It’s really okay that not everything I sew works out. Let’s talk about the RENAISSANCE SHIRT I was making for nephew. I took into consideration he is over 6 feet tall, at least I thought I took it into consideration. The pattern looked lengthy to me. I ASSUMED it was already a “longer style” and not WAIST LENGTH as it turned out.
First of all this was my first serious pattern that I have attempted in quite a while. I will admit I am a bit rusty. Lately my big things have been T-shirt quilts, pillow-case dresses and twirly little girl skirts. Needless to say the puffy shirt with sleeve’s the size of my dining table were challenging. TOO SHORT! My goodness, I will fix it, because I don’t look forward to making it again. I’m just saying!
This being said, I still love sewing because you get to make something.You take flat lifeless material and God willing it turns into something usable, wearable (sometimes) and maybe fashionable. I am really fond of making things for others. I guess I like to make others happy. It’s one of my biggest problems I used to think of it as a fault but really it’s more of just a personal issue. It does make ME happy doing for others. I would do for myself but it’s been a while since I made something for me that turned out the way I expected. Most of my sewing life has been one big SHORT puffy shirt. For the longest time I have switched to making things that will always fit, be adorable on a little someone or is completely functional (like a purse or a pillow cover.)
To say I have been sewing (and still learning) for a while is an understatement. To tell you, the reader would be letting go of a secret. Several secrets actually. But if not now, then when??
I first started sewing in 4-H when I was 10 or 11. I liked it right away, but I was a rebel and had trouble learning the PROPER way to do things. But with my mom’s help she taught me a very good lesson. I had a project that I needed to do and set out for the local fabric store. I picked out a pattern and she tried to steer me towards the “right” material for the skirt. I wanted to choose and couldn’t be swayed. I wanted the blue chambray with little tied red bandanas printed on it. Even though it was a cotton and not a 2-way stretch material the pattern called for. I thought it would be great and would work perfectly. So my mom let me get the blue material with the red bandana’s. I made the skirt following the directions cutting everything out and sewing the best I could. Much to my surprise it didn’t fit! Apparently an A-line skirt with no zipper or elastic needs to STRETCH in order to pull it on. This was my first good lesson in home-economics and as an FHA (future homemaker of America) girl.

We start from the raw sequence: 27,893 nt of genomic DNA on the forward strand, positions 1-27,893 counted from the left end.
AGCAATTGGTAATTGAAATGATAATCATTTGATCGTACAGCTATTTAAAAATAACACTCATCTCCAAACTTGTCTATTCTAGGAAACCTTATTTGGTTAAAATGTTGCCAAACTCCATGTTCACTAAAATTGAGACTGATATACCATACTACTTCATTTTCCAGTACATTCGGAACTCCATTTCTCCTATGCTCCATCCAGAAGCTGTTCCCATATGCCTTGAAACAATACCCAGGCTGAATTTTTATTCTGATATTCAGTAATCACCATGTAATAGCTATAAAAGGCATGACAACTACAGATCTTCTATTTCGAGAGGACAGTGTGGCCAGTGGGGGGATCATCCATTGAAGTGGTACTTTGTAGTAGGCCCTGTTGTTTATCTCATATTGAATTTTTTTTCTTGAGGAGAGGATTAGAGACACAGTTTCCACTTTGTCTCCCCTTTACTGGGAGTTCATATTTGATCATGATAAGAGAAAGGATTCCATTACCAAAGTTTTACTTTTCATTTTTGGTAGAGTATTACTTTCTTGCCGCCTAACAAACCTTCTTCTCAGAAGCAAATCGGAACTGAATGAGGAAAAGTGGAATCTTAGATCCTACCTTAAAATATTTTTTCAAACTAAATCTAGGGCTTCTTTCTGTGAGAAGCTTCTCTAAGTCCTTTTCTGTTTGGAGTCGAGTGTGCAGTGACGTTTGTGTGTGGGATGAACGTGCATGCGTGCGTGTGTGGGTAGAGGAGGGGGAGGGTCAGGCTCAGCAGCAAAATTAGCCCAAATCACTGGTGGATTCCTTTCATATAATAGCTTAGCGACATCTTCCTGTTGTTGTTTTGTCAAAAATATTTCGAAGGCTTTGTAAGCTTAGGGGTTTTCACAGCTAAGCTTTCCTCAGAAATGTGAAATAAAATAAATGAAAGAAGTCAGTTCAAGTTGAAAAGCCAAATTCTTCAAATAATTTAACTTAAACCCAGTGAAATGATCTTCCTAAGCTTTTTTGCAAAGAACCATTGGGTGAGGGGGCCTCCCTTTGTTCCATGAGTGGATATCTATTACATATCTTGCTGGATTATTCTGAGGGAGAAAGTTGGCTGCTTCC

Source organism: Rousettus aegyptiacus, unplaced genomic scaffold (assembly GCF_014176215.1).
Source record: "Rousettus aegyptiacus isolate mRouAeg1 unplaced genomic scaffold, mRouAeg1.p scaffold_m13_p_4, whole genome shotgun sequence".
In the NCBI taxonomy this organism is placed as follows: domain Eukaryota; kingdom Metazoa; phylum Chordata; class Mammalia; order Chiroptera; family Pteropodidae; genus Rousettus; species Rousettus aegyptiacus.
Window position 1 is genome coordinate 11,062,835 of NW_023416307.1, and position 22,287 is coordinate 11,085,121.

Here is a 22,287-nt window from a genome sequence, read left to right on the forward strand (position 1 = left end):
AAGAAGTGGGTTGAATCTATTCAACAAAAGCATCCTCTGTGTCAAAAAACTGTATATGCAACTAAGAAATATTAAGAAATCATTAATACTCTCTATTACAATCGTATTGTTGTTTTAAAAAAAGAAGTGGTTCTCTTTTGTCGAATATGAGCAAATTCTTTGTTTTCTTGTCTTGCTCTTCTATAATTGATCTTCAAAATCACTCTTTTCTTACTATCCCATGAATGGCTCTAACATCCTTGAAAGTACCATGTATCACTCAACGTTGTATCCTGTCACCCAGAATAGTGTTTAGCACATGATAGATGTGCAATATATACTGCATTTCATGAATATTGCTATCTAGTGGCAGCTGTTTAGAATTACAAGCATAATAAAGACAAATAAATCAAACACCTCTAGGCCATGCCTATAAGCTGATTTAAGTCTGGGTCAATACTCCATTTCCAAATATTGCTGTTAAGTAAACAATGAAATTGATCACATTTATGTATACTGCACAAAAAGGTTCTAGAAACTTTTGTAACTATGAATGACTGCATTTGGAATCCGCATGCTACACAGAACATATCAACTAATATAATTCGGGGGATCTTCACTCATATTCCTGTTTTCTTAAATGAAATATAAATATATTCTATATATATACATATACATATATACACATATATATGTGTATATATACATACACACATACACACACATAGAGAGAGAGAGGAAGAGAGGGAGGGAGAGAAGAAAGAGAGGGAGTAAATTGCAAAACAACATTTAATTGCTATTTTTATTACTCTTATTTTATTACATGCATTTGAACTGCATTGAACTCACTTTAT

Lessons learned: 1. Always listen to your mother (she is usually trying to help.) 2. Follow directions until you are skilled enough to write your own directions. 3. Measure twice, cut once. 4. Forty years is not long enough to have learned lesson number three.
4–H pledge: “I pledge my Head to clearer thinking, my Heart to greater loyalty, my Hands to larger service, and my Health to better living, for my club, my community, my country, and my world.”
HAPPY SEWING IS GOOD SEWING!